Well, it is true that it will occur just as a part (segment) within a larger structure, which deserves lots of interest on its own, but I think kind of minimalistic here: it is a smaller CRF, valid on itself. So, at least, worthwhile to mention!

My version of it would also have the rest of the 600-cell glued on top of it (that way it is a partial expansion, and thus it fits in our paper). Look what happens when we glue the rest on top of it: o5o3o||o5o3x||x5o3o||o5x3o ++ o5x3o||o5o3f||o5x3o ++ etc.
The dichoral angle of x5o3o||o5x3o at o5x of id is 72. This means the peppy of o5x3o||o5o3f||... will merge with the gyroelongated peppy of o5o3x||x5o3o||o5o3x to make an ike. Thus this expansion also has ikes.

I supposed that, but did not check last night, that these peppies would become corealmic with outer stuff. That is a nice coincidence!

What's even more interesting, though hard to demonstrate, is that it hides bilbiro's in it's structure. These can be shown with my new notation:
(F)(x5o3o)+(x)(o5x3o)+(o)(o5o3f) "=" (F)(x5o3o)+(x)(f5(-x)3x)+(o)(o5o3f).

Hmmm, we should be quite careful when using such "equalities"! Those are truely quite different things! o3x5o has faces being o3x . (unit triangles) and . x5o (unit pentagons). Whereas x3(-x)5f has faces x3(-x) . (doubly wound unit hexagons, kind of a double layer of 2 triangles), x . f (golden rectangles), and . (-x)5f ("complete" pentagons, i.e. unit pentagons with inscribed f-pentagrams). That is, the structure here is very different. - Instead, what you are after here, is just the set of vertices. That one indeed is the same. (So not very obvious without first evaluating the structure of that rather uncommon polyhedron.)

look at it this way now:
(F)(x...o)+(x)(f...x)+(o)(o...f)
That is a bilbiro (just think there to be 2's everywhere, then you have F2x2o+x2f2x+o2o2f = Fxo2xfo2oxf&#zx = bilbiro.)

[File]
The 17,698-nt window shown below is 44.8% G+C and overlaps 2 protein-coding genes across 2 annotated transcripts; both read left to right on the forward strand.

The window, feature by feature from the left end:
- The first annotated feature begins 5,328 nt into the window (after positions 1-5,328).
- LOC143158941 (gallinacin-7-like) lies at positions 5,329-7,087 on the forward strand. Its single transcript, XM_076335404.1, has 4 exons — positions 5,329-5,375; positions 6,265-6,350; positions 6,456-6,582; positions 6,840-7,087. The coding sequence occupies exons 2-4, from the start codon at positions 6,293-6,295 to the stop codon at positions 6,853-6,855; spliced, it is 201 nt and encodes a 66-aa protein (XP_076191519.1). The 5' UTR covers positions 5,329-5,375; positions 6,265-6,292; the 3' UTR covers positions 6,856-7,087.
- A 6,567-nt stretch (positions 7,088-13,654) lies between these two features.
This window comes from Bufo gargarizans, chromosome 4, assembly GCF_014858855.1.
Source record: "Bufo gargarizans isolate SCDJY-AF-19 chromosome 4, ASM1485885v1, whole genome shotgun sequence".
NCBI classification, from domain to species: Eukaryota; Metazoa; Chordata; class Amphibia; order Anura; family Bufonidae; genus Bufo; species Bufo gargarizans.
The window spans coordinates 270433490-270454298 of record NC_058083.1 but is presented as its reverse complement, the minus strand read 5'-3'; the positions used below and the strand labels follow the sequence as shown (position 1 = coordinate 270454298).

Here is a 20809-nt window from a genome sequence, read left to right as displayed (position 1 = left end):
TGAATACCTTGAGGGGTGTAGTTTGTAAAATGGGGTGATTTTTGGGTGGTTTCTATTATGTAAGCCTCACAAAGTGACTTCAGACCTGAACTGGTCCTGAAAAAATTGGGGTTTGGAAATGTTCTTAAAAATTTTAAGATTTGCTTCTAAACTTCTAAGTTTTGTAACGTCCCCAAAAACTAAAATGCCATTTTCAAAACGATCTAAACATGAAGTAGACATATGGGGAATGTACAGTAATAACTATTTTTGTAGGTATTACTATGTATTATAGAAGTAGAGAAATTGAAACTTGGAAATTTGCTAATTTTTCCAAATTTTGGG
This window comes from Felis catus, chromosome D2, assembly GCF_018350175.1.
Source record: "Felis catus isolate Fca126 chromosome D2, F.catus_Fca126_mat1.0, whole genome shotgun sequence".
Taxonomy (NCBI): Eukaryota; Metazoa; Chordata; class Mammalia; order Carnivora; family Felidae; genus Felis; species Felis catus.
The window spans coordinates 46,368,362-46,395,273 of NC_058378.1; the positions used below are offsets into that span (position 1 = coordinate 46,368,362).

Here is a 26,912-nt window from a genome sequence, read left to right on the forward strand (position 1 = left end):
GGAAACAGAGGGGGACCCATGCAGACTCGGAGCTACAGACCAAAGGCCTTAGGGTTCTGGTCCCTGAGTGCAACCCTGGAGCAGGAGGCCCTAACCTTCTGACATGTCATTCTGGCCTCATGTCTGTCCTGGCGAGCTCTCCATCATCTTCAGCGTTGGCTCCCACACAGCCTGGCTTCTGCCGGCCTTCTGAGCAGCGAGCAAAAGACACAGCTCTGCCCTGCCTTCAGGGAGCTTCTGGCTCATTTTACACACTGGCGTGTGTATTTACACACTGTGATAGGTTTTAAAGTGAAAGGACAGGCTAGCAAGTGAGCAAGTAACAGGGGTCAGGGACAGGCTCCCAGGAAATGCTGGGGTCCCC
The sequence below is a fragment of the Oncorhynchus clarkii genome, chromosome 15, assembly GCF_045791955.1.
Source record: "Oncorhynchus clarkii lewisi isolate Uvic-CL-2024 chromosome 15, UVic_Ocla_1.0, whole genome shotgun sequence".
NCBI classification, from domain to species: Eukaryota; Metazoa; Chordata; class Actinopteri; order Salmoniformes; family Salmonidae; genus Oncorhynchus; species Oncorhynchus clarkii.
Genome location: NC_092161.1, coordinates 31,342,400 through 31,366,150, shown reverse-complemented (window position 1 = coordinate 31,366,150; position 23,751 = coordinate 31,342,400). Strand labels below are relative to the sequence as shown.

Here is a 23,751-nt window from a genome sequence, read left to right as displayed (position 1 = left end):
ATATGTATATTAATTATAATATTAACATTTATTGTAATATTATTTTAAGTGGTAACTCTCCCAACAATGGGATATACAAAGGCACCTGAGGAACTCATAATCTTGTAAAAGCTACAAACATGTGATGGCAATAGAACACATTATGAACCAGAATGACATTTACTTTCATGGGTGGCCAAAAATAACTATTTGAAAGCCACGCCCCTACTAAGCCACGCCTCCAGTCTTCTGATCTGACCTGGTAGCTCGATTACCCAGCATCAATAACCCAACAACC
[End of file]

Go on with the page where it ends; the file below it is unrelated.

The fact that we had to change id (o5x3o)=>(f5(-x)3x) means the bilbiro is internal, so when we delete vertices of the id's, we will be able to see the bilbiro's.

Same holds here: The bilbiroes probably are not truely contained as such, but the mere vertex set can be used to implement them, I suppose. - What I am after here all the time, is that the mere mechanics of your Dynkin symbol transformations is rather clear to me. But its implications onto esp. the face structures of the to be shifted elements is not described thereby and will have to be digged out separately. Consider e.g. the here used partial expansion of ike to bilbiro: Image that is, it is NOT ike, which gets expanded, it rather is some faceting thereof! - Same holds true in above's "equating". Again an example of some hidden (i.e. not mentioned) faceting.

Now why this CRF is quite interesting, is because it is the last one in a small family.

Indeed a truely worthwhile fact!

Look at ex in my new notation:
Code: Select all
(2f) (o5o3o)       (2f) (o5o3o)
(F)  (o5o3x)       (F)  (o5o3x)
(f)  (x5o3o)       (f)  (x5o3o)      (f)..(x..o)
(x)  (o5o3f)       (x)  (o5o3f)      (x)..(o..f)   <=ike
(o)  (o5x3o)  "="  (o)(f5(-x)3x)     (o)..(f..x)
When you change o5x3o in f5(-x)3x, you can see the equatorial ikes in .2.2.-orientation, as highlighted above. As we know, fox2xfo2oxf&#zx can be expanded in 3 ways to get bilbiro's. (Fxo2xfo2oxf&#zx, fox2oFx2oxf&#zx and fox2xfo2xoF&#zx, the only difference in 3D is their orientation.)
In 4D, all these expansions can be done inside of ex:
Code: Select all
expansion on (.)(x5.3.)-node

(2f) (o5o3o)       (2f) (x5o3o)
(F)  (o5o3x)       (F)  (x5o3x)
(f)  (x5o3o)       (f)  (o5f3o)
(x)  (o5o3f)       (x)  (x5o3f)
(o)(f5(-x)3x)       (o)(F5(-x)3x) "=" (o)(x5x3o)
i.e. castellated x5o3x-prism

Ehhmmm, "(f) (x5o3o) (f) (o5f3o)" looks like a typo, it must be hidden some deeper insight here! At least, direct application of mere expansion would result in (f) ((2x)5o3o) instead. - Ahh, you again did take implicite advantage of your "equations" first: x5o3o "=" (-x)5f3o, i.e. replacing the true dodecahedron by one which additionally uses the f-triangles underneath the vertices, and thus has to exchange the plain pentagons by "complete" ones.

Code: Select all
expansion on (.)(.5.3x)-node

(2f) (o5o3o)       (2f) (o5o3x)
(F)  (o5o3x)       (F)  (o5x3o)
(f)  (x5o3o)       (f)  (x5o3x)
(x)  (o5o3f)       (x)  (o5o3F)
(o)(f5(-x)3x)       (o)(f5o3o)
i.e. "bilbiro'd o5o3x3o"

Same here: "(F) (o5o3x) (F) (o5x3o)". I'd suspected (F) (o5o3(2x)) instead... - Well, suppose the same holds here as well, "equating" o5o3x and o5x3(-x) first. I.e. replacing the true icosahedron by a great dodecahedron together with doubled up (elsewhile canceling out) pseudo triangles.

Code: Select all
expansion on (x)(.5.3.)-node

(2f) (o5o3o)       (F+f) (o5o3o)
(F)  (o5o3x)       (F+x)  ox5o3x)
(f)  (x5o3o)       (F)  (x5of3o)
(x)  (o5o3f)       (o)  (o5o3f)
(o)(f5(-x)3x)       (x)(f5(-x)3x)
i.e. my "new" discovery

(where you already rewrote (on the left) that true icosidodecahedron o5x3o by f5(-x)3o ...)

Similar families can be made with other symmetries, but unfortunately, uniforms other than the 600-cell only exceptionally produce CRF's this way.


--- rk